The Sochi Olympics proved to be a big success—exactly what Russia wanted. Right from the opening ceremony itself, the entire event was a megalith in terms of popularity and success. If one wanted to catch a glimpse of Russia’s glorious past as well as its vibrant art, this year’s Winter Olympics were the thing to watch!
But the Olympics at Sochi were not without their share of controversy. Take, for example, the case of the Pussy Riot protest performance.
So success on one hand and chaos on the other. A mixed bag, probably?
However, Russia’s mixed bag had one key element missing: the plight of the Muslims of Sochi.
A Bit of Perspective
Once the city was awarded the Winter Olympics, Sochi underwent a massive reconstruction. Roads, bridges, train stations, schools, hospitals, luxury hotels, Olympics’ villages, post offices, and a floating archipelago—yeah, Sochi got all that within the short span of the past six years.
But one particular construction was denied. Sochi’s more than 20,000 Muslims, most of whom had migrated to the city to help with the construction process, just wanted to construct a small mosque.
The issue regarding the construction of a mosque in Sochi is older than the city’s Olympics, by the way. The first request to allow the construction of a mosque in the city was put forth in 1996—denied. Year after year, on and on. Same story—the answer is not affirmative.
The city’s leaders, such as the Deputy Mayor Anatoli Rykov, claim that Sochi’s Muslims do not really need a mosque anyway, because the mountain village of Tkhagapsh (roughly two and a half hours by road from downtown Sochi; no rail connectivity) has a single-room mosque.
In reality, Sochi’s bias against Muslims has a historical touch to it. The entire region was ethnically cleansed of Circassian Muslims by the Czarist regime in the 19th century.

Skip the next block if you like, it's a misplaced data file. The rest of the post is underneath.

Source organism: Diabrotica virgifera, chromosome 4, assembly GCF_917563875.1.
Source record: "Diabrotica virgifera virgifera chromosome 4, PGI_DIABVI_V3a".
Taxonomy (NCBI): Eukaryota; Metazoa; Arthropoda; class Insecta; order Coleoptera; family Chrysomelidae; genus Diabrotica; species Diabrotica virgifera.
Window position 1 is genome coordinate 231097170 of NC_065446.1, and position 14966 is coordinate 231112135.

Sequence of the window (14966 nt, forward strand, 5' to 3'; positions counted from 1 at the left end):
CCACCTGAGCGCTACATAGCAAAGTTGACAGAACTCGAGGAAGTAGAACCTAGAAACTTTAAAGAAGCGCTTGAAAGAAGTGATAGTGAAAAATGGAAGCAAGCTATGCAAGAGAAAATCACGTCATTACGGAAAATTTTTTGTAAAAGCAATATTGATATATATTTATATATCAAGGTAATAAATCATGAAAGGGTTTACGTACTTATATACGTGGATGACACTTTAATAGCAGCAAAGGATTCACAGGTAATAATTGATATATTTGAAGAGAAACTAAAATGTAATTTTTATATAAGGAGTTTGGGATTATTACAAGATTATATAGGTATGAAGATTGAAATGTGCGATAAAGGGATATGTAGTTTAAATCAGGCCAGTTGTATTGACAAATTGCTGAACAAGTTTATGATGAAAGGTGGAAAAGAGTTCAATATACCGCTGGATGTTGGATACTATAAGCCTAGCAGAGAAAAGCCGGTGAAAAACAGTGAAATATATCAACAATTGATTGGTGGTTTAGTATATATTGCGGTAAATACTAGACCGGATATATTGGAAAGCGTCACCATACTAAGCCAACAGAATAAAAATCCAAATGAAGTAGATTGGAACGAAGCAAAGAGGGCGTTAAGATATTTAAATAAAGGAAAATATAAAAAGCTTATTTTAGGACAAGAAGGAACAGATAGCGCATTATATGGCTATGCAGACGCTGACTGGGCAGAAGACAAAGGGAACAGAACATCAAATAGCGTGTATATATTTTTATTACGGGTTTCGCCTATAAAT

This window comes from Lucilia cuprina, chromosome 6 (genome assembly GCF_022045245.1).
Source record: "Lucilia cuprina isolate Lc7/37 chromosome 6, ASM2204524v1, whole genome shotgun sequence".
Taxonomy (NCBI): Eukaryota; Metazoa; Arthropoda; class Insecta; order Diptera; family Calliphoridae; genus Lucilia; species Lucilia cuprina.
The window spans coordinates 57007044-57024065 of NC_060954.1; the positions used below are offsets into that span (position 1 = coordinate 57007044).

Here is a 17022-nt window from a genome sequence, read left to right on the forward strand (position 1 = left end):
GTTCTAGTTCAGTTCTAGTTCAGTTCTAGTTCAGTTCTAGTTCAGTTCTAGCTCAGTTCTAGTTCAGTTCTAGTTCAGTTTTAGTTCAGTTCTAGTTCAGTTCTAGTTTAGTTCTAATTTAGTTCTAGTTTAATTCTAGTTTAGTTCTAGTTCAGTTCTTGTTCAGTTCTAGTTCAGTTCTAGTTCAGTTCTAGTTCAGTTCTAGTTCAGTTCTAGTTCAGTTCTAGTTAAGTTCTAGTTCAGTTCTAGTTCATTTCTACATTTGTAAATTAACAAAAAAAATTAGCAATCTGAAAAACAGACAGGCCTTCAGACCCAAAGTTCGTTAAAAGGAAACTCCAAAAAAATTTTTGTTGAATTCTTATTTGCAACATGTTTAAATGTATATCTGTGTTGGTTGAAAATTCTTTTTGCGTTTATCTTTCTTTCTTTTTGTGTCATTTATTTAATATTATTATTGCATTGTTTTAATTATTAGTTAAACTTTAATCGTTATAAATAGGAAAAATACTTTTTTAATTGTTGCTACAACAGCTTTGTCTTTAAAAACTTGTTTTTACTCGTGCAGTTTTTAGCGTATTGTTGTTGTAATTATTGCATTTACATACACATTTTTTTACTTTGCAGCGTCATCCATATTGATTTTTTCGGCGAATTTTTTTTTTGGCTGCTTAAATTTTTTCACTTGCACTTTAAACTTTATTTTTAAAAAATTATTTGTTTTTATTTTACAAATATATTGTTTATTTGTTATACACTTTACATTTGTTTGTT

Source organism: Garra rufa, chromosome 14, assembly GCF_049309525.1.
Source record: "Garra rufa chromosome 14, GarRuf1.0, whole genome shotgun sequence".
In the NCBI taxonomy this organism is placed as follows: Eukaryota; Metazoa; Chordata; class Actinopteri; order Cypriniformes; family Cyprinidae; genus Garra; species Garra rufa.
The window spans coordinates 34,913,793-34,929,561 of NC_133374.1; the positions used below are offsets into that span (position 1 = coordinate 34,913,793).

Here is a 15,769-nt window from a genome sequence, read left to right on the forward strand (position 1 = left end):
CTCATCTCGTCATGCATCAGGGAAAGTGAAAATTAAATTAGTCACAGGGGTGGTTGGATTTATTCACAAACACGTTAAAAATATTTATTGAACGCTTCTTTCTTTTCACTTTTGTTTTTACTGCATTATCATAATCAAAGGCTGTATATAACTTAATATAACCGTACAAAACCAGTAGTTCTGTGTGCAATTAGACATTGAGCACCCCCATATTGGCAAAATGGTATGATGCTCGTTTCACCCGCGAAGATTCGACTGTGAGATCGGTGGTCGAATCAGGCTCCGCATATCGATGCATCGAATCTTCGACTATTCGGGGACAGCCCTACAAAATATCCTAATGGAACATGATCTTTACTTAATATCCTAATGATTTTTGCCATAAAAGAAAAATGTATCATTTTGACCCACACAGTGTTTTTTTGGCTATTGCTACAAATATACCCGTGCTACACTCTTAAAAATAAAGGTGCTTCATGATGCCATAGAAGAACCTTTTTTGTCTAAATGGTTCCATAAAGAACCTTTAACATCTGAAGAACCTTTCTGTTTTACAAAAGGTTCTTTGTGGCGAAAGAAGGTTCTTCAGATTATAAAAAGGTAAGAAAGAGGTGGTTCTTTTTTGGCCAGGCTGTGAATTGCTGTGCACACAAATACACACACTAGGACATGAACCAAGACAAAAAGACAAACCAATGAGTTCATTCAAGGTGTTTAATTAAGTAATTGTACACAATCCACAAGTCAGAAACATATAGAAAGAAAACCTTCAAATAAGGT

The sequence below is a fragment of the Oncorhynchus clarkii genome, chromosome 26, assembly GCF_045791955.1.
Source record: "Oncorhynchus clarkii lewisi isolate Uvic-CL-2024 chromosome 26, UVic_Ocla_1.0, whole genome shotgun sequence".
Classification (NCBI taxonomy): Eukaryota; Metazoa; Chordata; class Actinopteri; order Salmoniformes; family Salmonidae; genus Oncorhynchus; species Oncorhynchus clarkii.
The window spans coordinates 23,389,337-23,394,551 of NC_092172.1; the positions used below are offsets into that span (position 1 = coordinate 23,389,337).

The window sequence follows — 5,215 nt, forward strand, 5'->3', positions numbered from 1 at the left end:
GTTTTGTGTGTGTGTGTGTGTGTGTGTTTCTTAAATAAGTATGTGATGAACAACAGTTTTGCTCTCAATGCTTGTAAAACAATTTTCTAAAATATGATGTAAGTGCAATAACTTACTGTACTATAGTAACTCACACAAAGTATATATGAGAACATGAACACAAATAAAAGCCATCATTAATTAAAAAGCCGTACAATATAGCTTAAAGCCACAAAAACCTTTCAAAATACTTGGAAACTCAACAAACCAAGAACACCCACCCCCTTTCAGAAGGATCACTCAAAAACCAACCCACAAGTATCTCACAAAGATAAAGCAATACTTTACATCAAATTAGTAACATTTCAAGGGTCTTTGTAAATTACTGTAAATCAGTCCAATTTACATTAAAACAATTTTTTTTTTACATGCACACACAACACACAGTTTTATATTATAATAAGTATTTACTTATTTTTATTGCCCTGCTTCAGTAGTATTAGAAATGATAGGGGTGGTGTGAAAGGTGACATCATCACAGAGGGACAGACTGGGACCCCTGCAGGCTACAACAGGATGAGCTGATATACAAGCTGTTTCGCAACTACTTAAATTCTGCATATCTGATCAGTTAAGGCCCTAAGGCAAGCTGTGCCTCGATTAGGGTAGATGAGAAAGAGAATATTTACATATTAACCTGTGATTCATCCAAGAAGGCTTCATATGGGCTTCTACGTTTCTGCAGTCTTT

Islamophobia in Russia
Yet, the athletes who went to Sochi did not have a hard time praying. The organizers had ensured the presence of separate prayer rooms for various religions. But for the city’s Muslim residents, unfortunately, the story remained the same. Furthermore, the fact that Muslim athletes had prayer rooms at their service was not a sign of religious tolerance. It was, in reality, a shy effort to quell the voices against Islamophobia.
In fact, these Winter Games brought to the fore an ugly face of rampant Islamophobia in Russia. Whilst issues such as rights of the Russian LGBTQ community managed to receive the limelight, the Russian Muslims were ignored by both the local and international media.
Russia’s homophobia was severely criticized—almost every Western country decided to take a stand against it. But Russia’s Islamophobia went unquestioned. Sochi is not the only city in question; Moscow, for example, has over two million Muslims, but just four mosques (and this number does not seem likely to change anytime soon, according to the Mayor of Moscow).
The billion-dollar Olympic structures, being termed as symbols of a new Russian nation, also signify Russia’s deeply entrenched phobias.
Truth is, Sochi’s mosque-less skyline is just the tip of the iceberg. In Russia, Muslim identity in itself is a matter of suspicion. Also, Russia is not just about Islamophobia. The definitions of Russian nationalism are way too narrow for most folks to fit in. As such, xenophobia and subtle racial hatred are not alien concepts in the country. Winters are cold, after all.
On the brighter side, Sochi has shown that Russia can pull off world-class events and conduct them with success. Russia’s infrastructural investment is paying off well, and the country, against all odds, is doing better than most of its European buddies. Yet, Russia’s growth will be meaningless if xenophobia continues to dominate Russian society. Resorting to racial stereotypes and hatred is not a policy that a state should adhere to.
At the end of it all, if Russia wants its growth to be truly appreciated, it will need to shun its narrow-minded ways, because as of now, all the infrastructural advancement looks futile. Sadly, Sochi will be remembered not just for its world-class stadiums, but also for its pillars of hatred.